Wednesday, May 26, 2010

The Meaning of the Lost Finale and Television Series

Namaste. Here are the big answers to "Lost." And by that I am talking about the main concepts of the show. First, those of you liked the science fiction elements in Lost can now skip the DVDs and buy Star Trek DVDs pre-Abrams. Why? We can now say that Lost is a religious television series. Second, we can all agree that Sideways World is kind of a purgatory since the castaways are all dead. Finally, I am not going to explain all the other mysteries because frankly I don't give a damn.

1. "Guys... where are we?," Charlie (Dominic Monaghan) asks about the Island. To answer your question, Charlie, you're dead. Your plane crashed on the Island. Now it could be fate, the word on Charlie's finger bandages, that you crashed on the magical Island but guys, your pilot was not Sully Sullenberger it was Gregg Grunberg.

"Plane" of Existence. First, let's talk about a big hint dropped in season two. It was the introduction of the Dharma Initiative, the mysterious organization set up to study electromagnetism, psychology, parapsychology, meteorology and zoology. Note that members of the initiative use the greeting Namaste. Dharma and Namaste are Hindu expressions. Dharma means upholding one's righteous duty and Namaste is a greeting recognizing the divinity in a person.

From those hints in the show, we look towards how Hindus view the afterlife. It seems that there are multiple levels beyond the earth. There is also the idea that bad karma leads to punishment in the afterlife. Now, the show is not just about Hindu religion but is a mishmash of different religions. However, some religions also have various planes of existence after one dies.

Okay, so how does that prove that the passengers of Oceanic 815 died in the crash? It's because of Sideways World. In that plane of existence we know that they are all dead. The whole series was told back in flashbacks that occurred before the plane crash. And if you noticed, most of the passengers had bad karma. The show had themes of redemption. The Island was a test or a chance at redemption. It may have been punishment. But once Juliet (Elizabeth Mitchell) detonated the atomic bomb in season five, they were all hurled into Sideways World. That's why her ghost told Miles, it worked. Finally, the last scene in the finale "The End" (appropriately named) accompanying the end credits is of the beach and plane wreckage. The beach is empty. A sign that from the beginning, they were killed in the crash.

And don't forget that Locke was crippled before the crash. He's on the island and now can walk. That can't happen in our real world.

2. "Time has no meaning here." Soran (Malcolm McDowell) Star Trek: Generations

Hold on. How can Jack (Matthew Fox) be on the island and Sideways World at the same time? For that matter how can Hurley (Jorge Garcia) be guardian of the island and be in Sideways World at the same time? Well, remember in the finale, when Jack meets his dead father, he asks why the passengers are all here now. "Well, there is no now, here." See clip below. So time has no meaning. You die in the Island plane of existence, then move onto Sideways World. Yes, it's a cheap way to bring the whole cast together since some of the Church audience were not on the plane and make one big saccharine happy ending.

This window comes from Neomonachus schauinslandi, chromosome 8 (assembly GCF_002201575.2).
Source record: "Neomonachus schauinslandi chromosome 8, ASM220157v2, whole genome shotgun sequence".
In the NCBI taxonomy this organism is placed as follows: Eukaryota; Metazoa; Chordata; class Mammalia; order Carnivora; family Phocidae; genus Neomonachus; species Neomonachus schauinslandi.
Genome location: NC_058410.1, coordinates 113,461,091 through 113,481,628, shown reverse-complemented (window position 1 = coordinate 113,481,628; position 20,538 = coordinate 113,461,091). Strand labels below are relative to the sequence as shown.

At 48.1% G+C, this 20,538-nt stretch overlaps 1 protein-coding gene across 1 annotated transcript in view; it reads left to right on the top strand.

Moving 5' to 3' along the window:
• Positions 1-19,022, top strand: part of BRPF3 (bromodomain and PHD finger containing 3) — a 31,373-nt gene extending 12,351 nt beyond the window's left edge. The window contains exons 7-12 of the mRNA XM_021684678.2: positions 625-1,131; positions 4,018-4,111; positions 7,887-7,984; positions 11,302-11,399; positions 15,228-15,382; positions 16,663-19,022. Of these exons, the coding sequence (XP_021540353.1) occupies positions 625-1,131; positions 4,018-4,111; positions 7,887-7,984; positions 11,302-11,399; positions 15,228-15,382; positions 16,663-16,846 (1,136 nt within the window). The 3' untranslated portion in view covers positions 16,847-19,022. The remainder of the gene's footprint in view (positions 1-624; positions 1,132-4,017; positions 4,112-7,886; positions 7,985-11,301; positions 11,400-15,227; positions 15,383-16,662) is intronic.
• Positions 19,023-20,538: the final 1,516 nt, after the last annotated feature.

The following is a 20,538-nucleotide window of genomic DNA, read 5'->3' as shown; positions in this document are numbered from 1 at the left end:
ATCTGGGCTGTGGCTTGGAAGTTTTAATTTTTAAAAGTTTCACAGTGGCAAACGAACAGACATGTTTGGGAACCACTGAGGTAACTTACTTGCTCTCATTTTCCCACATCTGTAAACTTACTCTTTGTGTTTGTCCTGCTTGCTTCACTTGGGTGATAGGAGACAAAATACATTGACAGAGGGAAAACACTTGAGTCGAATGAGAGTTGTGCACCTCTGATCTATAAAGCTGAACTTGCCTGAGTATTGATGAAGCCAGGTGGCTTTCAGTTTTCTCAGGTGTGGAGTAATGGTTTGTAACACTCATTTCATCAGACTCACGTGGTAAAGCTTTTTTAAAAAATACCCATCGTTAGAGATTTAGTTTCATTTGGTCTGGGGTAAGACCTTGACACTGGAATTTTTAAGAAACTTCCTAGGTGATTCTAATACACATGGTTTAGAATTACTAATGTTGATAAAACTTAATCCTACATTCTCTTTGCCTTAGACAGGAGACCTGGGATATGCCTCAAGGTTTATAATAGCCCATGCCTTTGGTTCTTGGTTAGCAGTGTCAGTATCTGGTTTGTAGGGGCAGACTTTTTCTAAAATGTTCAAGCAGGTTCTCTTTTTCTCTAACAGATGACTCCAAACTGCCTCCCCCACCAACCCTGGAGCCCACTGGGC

Detonating the bomb, did reset the future for the castaways. It allowed them to move onto Sideways World and land in Los Angeles. At the same time it allowed the Island to give Jack one more chance at redemption. Again, ignore time since it has no meaning. Jack is hurled back from the seventies to 2007 where he passes his test as Guardian of the Island by defeating the Smoke Monster, who is evil incarnate. When Jack dies on the Island, he moves onto Sideways World.

3. And They Lived Happily Ever After. Now you've noticed this season, that Sideways World is actually a more positive lifetime for many of the castaways than the Island. That's because of positive karma. You see, good acts in the Island world sowed rewards in Sideways World. So when Jack's father opens the door at the back of the Church, they move on, perhaps to an even higher level of the afterlife, maybe Heaven.

Wait a minute, you ask. Jack's father says that some of those in the Church died before and after him. How can that be in your theory, Bernie? We are basically now talking about Desmond and Penny who weren't on the plane. Like I said the show has so many mysteries that the creators heaped on us, there's no point in going over all of them. Some of the questions, I believe are caused by discontinuity by the various writers. And just recently, ABC said they put the last scene of plane wreckage to transition the moving ending to the news. ABC indicated that Carlton Cuse and Damon Lindelof had nothing to do with it. Aaaaaaaaah! Was that a big enough scream? Okay, ABC why put a picture with plane wreckage as a soothing transition to the news? Okay, ABC how did Jack, Sawyer, Juliet, and Kate survive the nuclear blast? I'll believe it when Cuse and Lindelof finally explain it.

Update: There's a consensus that the Island was real. The show did not explain what the Island was. So smoke monsters exist, there's cure for paralysis and you can survive nuclear explosions? People, even with "Harry Potter" they tell you magic exists. Carlton Cuse and Damon Lindelof won't even explain the Island in broad terms? Okay, it's some type of cork in the bottle of evil. But what about the magical stuff? Aaaaaaaah! Six years of watching the show and all I got was this contrived New Age crap?


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